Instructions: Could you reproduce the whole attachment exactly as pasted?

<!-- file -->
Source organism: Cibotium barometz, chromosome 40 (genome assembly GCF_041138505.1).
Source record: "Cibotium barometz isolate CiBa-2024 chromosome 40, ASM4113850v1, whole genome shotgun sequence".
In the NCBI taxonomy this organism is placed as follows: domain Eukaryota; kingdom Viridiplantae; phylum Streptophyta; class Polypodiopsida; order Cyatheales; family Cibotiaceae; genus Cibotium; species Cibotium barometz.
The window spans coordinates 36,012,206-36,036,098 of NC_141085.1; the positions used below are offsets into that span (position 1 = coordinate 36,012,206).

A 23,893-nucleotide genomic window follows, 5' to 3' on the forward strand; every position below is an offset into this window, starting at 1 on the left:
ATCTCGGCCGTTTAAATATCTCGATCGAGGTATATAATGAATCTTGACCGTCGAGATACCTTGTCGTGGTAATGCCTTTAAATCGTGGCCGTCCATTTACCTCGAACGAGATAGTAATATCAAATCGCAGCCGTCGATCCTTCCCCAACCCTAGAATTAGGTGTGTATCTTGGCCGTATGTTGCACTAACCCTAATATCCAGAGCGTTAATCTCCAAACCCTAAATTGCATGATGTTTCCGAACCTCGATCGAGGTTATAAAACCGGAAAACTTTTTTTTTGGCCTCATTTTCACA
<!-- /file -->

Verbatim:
Source organism: Cibotium barometz, chromosome 40 (genome assembly GCF_041138505.1).
Source record: "Cibotium barometz isolate CiBa-2024 chromosome 40, ASM4113850v1, whole genome shotgun sequence".
In the NCBI taxonomy this organism is placed as follows: domain Eukaryota; kingdom Viridiplantae; phylum Streptophyta; class Polypodiopsida; order Cyatheales; family Cibotiaceae; genus Cibotium; species Cibotium barometz.
The window spans coordinates 36,012,206-36,036,098 of NC_141085.1; the positions used below are offsets into that span (position 1 = coordinate 36,012,206).

A 23,893-nucleotide genomic window follows, 5' to 3' on the forward strand; every position below is an offset into this window, starting at 1 on the left:
ATCTCGGCCGTTTAAATATCTCGATCGAGGTATATAATGAATCTTGACCGTCGAGATACCTTGTCGTGGTAATGCCTTTAAATCGTGGCCGTCCATTTACCTCGAACGAGATAGTAATATCAAATCGCAGCCGTCGATCCTTCCCCAACCCTAGAATTAGGTGTGTATCTTGGCCGTATGTTGCACTAACCCTAATATCCAGAGCGTTAATCTCCAAACCCTAAATTGCATGATGTTTCCGAACCTCGATCGAGGTTATAAAACCGGAAAACTTTTTTTTTGGCCTCATTTTCACA